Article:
May 2014 Commentary

Other Peoples’ Wars 

by J. L. Granatstein

Canadians seem to be shocked that Canadian citizens are fighting for al-Qaeda and its more radical rival offshoot, the Islamic State of Iraq and Syria. All are Muslims, some converts, but all were apparently radicalized in Calgary or Toronto, Ottawa, Montreal or other Canadian cities and towns. How could this be? How could good Canadians end up serving groups that terrorize civilians and lop the heads off prisoners?

Some historical perspective might suggest that Canadians serving in foreign armies is not new to our times. Many Canadians served in the United States Army during the Civil War, fighting for the Union and against slavery. Estimates are that upwards of 50,000 Canadians enlisted in the Union forces and a few hundreds wore  Confederate gray. Union recruiters operated openly in the Canadas during the war, and many Canadians went south to join up. Even Calixa Lavallee, the composer of ‘O Canada’ served as a Union officer. No one objected strenuously.

A few years later, Bishop Ignace Bourget and the Roman Catholic Church in Quebec raised troops to help defend the Papal States in Rome against Guiseppe Garibaldi’s army that sought the unification of Italy. Some 507 well educated francophones enlisted in the Papal Zouaves, ready to sail to Italy to defend the Vatican’s territory. Not all the Zouaves made it to Rome by the time the struggle ended in 1870, but eight died. Once again there were few complaints, though Protestants were surely annoyed at this ultramontane Catholic fervor.

Then in the ‘dirty thirties’ the Spanish Civil War pitted General Francisco Franco’s Nationalists against the Republican government of Spain. Hitler’s Germany and Mussolini’s Italy supported the Nationalists, and the Soviet Union backed the Republicans. But so did at least 1300 Canadians who volunteered to fight against fascism and went to Spain to serve in what became the Mackenzie-Papineau Battalion while another three hundred fought in the Americans’ Abraham Lincoln Battalion.

The government of Mackenzie King tried to stop Canadians from going to Spain, and it passed the Foreign Enlistment Act in April, 1937 to prevent men from signing up for foreign wars. The volunteers went to Spain nonetheless while countless others donated money to the cause. Most of those who went to fight—76 percent, says Michael Petrou’s fine study of the Mac-Paps—were Communist Party of Canada members, and most of those were recent immigrants to the Dominion. The Mac-Paps earned a reputation for political unreliability and combat effectiveness, and at least four hundred of them did not return home. These “premature anti-Fascists” suffered for their political sins in the Second World War and Cold War years.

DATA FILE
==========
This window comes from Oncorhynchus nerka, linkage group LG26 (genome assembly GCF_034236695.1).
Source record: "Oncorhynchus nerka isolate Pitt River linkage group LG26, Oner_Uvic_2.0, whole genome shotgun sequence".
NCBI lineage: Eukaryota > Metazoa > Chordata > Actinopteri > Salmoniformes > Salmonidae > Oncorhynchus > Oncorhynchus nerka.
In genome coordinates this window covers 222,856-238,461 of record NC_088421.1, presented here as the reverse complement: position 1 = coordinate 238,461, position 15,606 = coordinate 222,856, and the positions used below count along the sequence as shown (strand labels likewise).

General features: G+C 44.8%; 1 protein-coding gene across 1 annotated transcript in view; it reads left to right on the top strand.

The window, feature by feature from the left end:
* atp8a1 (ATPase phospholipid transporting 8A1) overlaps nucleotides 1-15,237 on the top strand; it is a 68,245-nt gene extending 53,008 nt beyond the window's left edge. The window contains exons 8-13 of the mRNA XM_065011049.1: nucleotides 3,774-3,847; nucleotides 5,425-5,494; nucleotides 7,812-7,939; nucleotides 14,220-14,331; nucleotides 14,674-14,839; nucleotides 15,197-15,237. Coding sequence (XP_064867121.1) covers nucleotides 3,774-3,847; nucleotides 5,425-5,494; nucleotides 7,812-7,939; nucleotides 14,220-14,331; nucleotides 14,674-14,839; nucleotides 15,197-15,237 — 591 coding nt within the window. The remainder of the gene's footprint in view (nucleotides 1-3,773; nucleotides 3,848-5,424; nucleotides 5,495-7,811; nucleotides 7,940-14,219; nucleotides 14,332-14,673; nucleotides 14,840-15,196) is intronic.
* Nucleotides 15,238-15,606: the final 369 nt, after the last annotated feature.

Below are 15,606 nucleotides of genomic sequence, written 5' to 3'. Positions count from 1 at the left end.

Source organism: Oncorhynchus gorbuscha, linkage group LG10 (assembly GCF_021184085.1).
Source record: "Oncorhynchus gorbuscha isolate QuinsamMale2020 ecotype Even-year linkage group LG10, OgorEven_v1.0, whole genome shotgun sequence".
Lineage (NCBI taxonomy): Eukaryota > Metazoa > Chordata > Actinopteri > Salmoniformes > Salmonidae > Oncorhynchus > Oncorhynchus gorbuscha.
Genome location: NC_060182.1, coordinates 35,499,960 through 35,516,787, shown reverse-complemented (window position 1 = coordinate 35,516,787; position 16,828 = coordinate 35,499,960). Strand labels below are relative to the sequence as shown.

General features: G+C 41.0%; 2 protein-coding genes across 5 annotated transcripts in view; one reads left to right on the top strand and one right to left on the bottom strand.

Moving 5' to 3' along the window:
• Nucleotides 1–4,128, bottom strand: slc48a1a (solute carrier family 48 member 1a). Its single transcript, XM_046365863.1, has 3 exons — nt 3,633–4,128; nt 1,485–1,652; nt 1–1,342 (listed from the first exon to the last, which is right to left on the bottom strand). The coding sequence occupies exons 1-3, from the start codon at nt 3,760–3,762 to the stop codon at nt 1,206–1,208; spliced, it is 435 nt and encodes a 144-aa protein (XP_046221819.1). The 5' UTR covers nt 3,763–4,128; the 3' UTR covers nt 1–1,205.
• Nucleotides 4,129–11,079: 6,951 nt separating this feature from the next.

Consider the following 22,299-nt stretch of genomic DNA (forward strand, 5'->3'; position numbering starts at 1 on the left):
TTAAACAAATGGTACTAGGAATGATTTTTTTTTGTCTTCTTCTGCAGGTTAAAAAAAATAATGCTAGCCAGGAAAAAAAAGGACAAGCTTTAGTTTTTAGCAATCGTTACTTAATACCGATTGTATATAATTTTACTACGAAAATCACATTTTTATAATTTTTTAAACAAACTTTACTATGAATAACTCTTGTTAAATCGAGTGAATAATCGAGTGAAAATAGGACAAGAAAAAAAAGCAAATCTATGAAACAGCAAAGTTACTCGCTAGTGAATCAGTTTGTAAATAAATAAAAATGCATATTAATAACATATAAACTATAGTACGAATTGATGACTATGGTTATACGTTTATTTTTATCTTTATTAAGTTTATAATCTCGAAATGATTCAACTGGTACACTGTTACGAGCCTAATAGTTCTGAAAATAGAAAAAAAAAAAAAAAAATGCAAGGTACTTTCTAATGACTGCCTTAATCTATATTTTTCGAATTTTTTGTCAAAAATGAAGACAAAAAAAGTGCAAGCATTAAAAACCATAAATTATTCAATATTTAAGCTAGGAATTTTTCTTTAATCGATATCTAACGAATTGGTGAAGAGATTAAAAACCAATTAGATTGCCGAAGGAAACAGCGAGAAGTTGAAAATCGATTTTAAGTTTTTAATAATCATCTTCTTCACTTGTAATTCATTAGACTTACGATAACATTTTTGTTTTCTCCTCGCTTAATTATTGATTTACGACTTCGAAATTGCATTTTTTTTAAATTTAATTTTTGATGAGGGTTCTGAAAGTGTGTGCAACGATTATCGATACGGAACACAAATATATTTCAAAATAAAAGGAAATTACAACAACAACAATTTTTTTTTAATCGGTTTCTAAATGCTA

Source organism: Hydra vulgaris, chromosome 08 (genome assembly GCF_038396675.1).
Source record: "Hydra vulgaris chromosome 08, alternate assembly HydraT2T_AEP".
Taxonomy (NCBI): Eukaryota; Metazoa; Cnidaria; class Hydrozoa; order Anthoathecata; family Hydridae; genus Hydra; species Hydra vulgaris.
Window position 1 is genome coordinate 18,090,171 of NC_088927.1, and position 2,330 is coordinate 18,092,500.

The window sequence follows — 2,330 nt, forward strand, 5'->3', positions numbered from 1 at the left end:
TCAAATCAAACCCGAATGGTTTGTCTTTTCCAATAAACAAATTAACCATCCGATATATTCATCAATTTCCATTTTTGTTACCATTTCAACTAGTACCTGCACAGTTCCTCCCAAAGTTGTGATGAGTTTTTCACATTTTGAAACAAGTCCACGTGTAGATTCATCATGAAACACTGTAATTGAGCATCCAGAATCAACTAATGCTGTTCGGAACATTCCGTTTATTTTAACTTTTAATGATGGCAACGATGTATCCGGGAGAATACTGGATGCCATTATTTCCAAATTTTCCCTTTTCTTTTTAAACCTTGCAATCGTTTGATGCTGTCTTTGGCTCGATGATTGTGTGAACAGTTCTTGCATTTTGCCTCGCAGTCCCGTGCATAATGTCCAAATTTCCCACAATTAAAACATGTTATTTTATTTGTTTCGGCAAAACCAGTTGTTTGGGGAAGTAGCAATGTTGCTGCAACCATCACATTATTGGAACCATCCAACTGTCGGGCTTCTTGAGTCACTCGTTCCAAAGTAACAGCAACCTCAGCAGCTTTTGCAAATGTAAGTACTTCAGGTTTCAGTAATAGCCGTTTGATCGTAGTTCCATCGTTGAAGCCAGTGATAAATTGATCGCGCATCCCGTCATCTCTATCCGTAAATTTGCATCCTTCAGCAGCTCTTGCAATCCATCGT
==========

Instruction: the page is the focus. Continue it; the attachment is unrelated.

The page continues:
The Foreign Enlistment Act remained on the books, but it did not stop Canadian Jews from fighting for Israel or raising millions of dollars for its support.  Ben Dunkelman, who had served with distinction with the Queen’s Own Rifles in Northwest Europe, went to Israel in 1948 and led a brigade with great success in the War of Israel’s Independence. Many others did so, including George “Buzz” Beurling, a Royal Canadian Air Force fighter ace and a non-Jew, who joined the Israeli Air Force as a well-paid mercenary. Beurling died in an air crash in Rome en route to the Middle East. Many other Canadian Jews served in the three major Arab-Israeli wars in the 1950s, 1960s, and 1970s. Others are believed to serve in the Israeli military to this day, all presumably in violation of Canadian law.

Then there was the Vietnam War. While hard numbers are unavailable, estimates are that as many as 50,000 Canadians served in the American military during that long, bloody struggle. Some enlisted out of the conviction that North Vietnam was an aggressor state, others presumably because of an adventurous spirit that could not be satisfied in the Canadian Forces because of Ottawa’s preference for United Nations peacekeeping. Once again, the law was not applied against those Canadians who fought for the United States.

None of the Civil War, Papal Zouave, Mac-Paps, Israeli wars, or Vietnam war veterans brought jihad home to Canada, a legitimate concern we live with today, although some communists who fought in Spain might have had attitudes inimical to the Canadian capitalist state. Most of the Islamist volunteers, if they survive to return to Canada, will likely settle down to a “normal” life. But so long as ideology, religion, adventurism, and sometimes money still matter, Canadians will likely continue to go off to fight in other peoples’ wars.

Historian J.L. Granatstein is a Fellow of the Canadian Defence and Foreign Affairs Institute.


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